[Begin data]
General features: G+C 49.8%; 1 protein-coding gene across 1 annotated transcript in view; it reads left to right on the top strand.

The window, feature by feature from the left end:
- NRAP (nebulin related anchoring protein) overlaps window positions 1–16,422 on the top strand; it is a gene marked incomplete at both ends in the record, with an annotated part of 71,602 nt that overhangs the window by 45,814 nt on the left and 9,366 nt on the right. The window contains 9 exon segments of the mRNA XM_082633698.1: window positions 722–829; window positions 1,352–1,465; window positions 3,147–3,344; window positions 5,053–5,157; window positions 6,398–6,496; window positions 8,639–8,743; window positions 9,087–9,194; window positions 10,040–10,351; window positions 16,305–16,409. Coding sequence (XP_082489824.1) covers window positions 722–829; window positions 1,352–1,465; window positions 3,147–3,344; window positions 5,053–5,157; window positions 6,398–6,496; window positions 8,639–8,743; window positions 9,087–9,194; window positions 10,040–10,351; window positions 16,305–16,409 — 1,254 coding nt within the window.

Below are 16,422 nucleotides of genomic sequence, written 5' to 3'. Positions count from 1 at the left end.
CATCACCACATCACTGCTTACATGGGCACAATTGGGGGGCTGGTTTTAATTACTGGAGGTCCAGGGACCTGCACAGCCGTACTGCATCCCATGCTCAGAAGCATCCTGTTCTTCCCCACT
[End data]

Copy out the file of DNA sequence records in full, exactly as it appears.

General features: G+C 49.8%; 1 protein-coding gene across 1 annotated transcript in view; it reads left to right on the top strand.

The window, feature by feature from the left end:
- NRAP (nebulin related anchoring protein) overlaps window positions 1–16,422 on the top strand; it is a gene marked incomplete at both ends in the record, with an annotated part of 71,602 nt that overhangs the window by 45,814 nt on the left and 9,366 nt on the right. The window contains 9 exon segments of the mRNA XM_082633698.1: window positions 722–829; window positions 1,352–1,465; window positions 3,147–3,344; window positions 5,053–5,157; window positions 6,398–6,496; window positions 8,639–8,743; window positions 9,087–9,194; window positions 10,040–10,351; window positions 16,305–16,409. Coding sequence (XP_082489824.1) covers window positions 722–829; window positions 1,352–1,465; window positions 3,147–3,344; window positions 5,053–5,157; window positions 6,398–6,496; window positions 8,639–8,743; window positions 9,087–9,194; window positions 10,040–10,351; window positions 16,305–16,409 — 1,254 coding nt within the window.

Below are 16,422 nucleotides of genomic sequence, written 5' to 3'. Positions count from 1 at the left end.
CATCACCACATCACTGCTTACATGGGCACAATTGGGGGGCTGGTTTTAATTACTGGAGGTCCAGGGACCTGCACAGCCGTACTGCATCCCATGCTCAGAAGCATCCTGTTCTTCCCCACT